While the Idaho legislature does not have a general rule setting forth the necessary majority for ratification of a proposed constitutional amendment, it has nevertheless always required ad hoc that ratifications be by a twothirds margin. Indeed, all proposed amendments ratified by the Idaho legislature since Idaho attained statehood have been required to be ratified by super-majorities. No exception was made for ratification of the ERA in 1972. Senate Joint Resolution 133 (passed February 8, 1972). [Defendants-Intervenors' Memorandum of Law In Reply to Plaintiffs' Opposition to Defendants-Intervenors' Motion to
Dismiss or for Summary Judgment, Nov. 25, 1980, at 3] NOW submitted that a state legislature clearly had the right, under Article V, to determine for itself what majority it required before a proposed amendment was deemed ratified. It did not follow, NOW stressed, that once the necessary majority was determined and ratification had occurred, a state could abandon that requirement in attempting to rescind its ratification. Finally, NOW noted that the question of whether a procedure followed by a legislature met the standards of Article V was always to be determined by a court.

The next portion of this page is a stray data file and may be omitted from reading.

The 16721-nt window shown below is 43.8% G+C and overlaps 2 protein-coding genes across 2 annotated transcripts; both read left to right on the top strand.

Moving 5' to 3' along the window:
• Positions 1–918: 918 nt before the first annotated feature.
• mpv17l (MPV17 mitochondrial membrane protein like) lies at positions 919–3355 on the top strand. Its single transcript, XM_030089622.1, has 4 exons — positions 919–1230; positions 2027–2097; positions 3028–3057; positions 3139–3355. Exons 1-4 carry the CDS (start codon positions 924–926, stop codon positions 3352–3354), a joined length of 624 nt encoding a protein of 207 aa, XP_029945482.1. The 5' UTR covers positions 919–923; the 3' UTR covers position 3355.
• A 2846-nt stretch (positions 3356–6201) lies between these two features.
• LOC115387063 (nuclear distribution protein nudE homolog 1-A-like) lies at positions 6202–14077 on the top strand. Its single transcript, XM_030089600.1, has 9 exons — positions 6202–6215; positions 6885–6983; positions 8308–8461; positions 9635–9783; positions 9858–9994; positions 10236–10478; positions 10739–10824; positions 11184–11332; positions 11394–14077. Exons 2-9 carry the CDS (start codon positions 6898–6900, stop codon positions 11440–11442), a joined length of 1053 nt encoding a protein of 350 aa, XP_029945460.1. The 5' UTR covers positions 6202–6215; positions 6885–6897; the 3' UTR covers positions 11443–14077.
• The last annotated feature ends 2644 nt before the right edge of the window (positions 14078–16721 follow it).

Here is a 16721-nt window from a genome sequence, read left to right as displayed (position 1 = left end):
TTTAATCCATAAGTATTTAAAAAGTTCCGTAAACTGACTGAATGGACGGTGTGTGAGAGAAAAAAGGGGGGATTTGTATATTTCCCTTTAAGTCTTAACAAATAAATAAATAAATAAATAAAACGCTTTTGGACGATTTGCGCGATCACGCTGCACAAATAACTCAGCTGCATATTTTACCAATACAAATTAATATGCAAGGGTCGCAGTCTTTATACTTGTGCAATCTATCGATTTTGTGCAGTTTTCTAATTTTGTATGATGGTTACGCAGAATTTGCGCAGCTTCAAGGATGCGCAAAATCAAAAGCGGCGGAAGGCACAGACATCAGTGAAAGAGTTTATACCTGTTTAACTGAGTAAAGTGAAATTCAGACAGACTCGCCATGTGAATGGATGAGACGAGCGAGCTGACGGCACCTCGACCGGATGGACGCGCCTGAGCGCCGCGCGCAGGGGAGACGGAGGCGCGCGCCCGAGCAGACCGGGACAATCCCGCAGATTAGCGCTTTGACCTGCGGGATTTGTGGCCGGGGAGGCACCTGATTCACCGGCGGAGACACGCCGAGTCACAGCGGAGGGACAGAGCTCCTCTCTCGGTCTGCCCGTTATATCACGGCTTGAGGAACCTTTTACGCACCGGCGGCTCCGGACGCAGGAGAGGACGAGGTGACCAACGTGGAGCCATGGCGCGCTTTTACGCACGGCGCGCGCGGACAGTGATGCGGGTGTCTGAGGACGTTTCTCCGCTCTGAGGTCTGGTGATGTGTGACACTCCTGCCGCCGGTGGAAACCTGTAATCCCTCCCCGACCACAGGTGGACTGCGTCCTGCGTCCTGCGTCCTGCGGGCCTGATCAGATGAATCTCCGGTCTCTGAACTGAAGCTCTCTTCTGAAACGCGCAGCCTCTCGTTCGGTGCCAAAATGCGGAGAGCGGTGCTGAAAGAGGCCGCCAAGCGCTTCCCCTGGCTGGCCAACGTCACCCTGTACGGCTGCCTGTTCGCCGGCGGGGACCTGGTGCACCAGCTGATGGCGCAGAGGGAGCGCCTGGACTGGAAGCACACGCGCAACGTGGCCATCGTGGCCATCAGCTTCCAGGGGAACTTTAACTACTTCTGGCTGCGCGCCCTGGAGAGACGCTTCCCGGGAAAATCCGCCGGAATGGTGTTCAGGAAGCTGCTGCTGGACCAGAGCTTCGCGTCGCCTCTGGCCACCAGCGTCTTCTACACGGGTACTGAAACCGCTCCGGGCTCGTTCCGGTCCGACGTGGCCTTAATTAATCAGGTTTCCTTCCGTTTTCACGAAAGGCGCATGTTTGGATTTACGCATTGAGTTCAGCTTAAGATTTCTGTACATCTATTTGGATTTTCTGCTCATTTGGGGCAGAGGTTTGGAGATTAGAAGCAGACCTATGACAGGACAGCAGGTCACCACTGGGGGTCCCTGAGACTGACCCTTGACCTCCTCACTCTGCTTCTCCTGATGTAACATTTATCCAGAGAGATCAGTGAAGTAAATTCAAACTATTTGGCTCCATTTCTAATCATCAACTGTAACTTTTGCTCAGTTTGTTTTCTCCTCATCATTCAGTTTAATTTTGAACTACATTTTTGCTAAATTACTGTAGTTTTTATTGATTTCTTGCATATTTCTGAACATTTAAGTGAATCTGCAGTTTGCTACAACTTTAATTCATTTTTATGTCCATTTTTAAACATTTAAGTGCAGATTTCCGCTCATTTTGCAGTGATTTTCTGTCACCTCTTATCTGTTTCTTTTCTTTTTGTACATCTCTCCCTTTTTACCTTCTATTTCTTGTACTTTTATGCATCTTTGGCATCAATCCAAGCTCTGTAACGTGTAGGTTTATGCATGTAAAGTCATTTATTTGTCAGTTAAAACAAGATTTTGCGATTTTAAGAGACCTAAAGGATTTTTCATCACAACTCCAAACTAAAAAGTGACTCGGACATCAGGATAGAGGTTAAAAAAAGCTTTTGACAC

On February 11, 1981, the court denied the motion by the 79 Members of the House for reconsideration of the denial of their application for intervention.
Separate pleadings involved NOW's attempts to have Federal District Court Judge Marion J. Callister disqualify himself from further participation in the proceedings because of his purported religious bias (and that of the church in which he was an officer) against the ERA and the resolution extending the ERA. Shortly after being granted party status in the case by the Ninth Circuit, NOW had independently moved, on September 22, 1980, that Judge Callister disqualify himself. (The defendant GSA Administrator, represented by the Department of Justice, had originally filed such a motion on August 27, 1979, but the Judge, in an order issued on